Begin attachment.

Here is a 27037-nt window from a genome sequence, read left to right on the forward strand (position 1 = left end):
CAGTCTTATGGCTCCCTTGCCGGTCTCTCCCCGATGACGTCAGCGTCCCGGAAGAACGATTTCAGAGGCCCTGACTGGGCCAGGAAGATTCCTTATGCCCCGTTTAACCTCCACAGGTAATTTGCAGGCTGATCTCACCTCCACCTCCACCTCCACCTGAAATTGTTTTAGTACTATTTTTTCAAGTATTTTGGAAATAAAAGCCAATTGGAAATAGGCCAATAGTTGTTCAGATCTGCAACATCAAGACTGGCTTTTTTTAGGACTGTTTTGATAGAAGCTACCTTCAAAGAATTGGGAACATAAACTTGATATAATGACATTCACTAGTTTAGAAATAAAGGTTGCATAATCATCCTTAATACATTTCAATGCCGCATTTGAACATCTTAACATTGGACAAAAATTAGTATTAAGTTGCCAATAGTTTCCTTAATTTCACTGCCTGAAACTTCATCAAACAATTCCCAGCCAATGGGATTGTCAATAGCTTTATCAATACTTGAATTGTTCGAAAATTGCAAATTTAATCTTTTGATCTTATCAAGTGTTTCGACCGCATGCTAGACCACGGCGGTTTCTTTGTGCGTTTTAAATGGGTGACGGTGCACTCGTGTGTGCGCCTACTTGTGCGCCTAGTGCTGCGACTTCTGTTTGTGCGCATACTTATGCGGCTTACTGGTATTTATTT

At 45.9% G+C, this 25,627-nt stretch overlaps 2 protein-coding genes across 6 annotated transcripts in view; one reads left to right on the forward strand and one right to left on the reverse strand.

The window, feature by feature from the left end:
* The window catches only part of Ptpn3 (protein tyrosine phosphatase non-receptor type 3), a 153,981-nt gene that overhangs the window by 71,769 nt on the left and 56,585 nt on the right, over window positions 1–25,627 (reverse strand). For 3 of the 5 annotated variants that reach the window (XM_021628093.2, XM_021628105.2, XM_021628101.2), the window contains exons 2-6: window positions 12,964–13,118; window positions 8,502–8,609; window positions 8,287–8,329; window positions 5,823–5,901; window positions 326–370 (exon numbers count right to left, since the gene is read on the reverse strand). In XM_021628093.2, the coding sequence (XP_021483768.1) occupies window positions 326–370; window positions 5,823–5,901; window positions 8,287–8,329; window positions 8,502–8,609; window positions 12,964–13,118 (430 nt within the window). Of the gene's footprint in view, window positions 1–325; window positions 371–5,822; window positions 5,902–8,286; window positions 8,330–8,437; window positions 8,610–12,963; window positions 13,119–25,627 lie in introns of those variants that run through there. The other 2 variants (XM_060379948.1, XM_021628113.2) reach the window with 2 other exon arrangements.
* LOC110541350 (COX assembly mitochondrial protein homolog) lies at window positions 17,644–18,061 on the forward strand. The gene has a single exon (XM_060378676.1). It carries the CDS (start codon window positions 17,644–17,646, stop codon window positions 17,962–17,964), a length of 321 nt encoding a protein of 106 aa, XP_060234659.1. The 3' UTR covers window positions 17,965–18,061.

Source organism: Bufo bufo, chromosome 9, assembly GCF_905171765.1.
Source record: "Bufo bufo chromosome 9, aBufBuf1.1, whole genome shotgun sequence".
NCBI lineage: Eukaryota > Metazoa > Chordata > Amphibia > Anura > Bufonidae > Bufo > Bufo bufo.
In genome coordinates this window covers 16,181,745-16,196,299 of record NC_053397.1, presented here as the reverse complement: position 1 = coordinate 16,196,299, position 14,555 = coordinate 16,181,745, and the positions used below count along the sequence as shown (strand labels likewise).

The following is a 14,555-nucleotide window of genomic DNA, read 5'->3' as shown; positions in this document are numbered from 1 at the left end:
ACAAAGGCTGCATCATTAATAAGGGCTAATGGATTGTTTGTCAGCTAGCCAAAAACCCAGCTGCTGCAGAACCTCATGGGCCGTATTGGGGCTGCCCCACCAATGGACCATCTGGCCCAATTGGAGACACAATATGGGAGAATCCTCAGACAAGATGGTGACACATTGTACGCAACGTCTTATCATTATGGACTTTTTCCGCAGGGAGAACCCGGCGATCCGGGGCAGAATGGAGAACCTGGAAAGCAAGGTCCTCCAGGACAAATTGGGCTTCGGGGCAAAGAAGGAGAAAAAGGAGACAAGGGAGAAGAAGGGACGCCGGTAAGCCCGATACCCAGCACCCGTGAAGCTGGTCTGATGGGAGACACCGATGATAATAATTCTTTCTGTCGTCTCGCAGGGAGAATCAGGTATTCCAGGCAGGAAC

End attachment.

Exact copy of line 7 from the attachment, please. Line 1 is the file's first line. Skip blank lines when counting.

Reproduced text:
Source organism: Bufo bufo, chromosome 9, assembly GCF_905171765.1.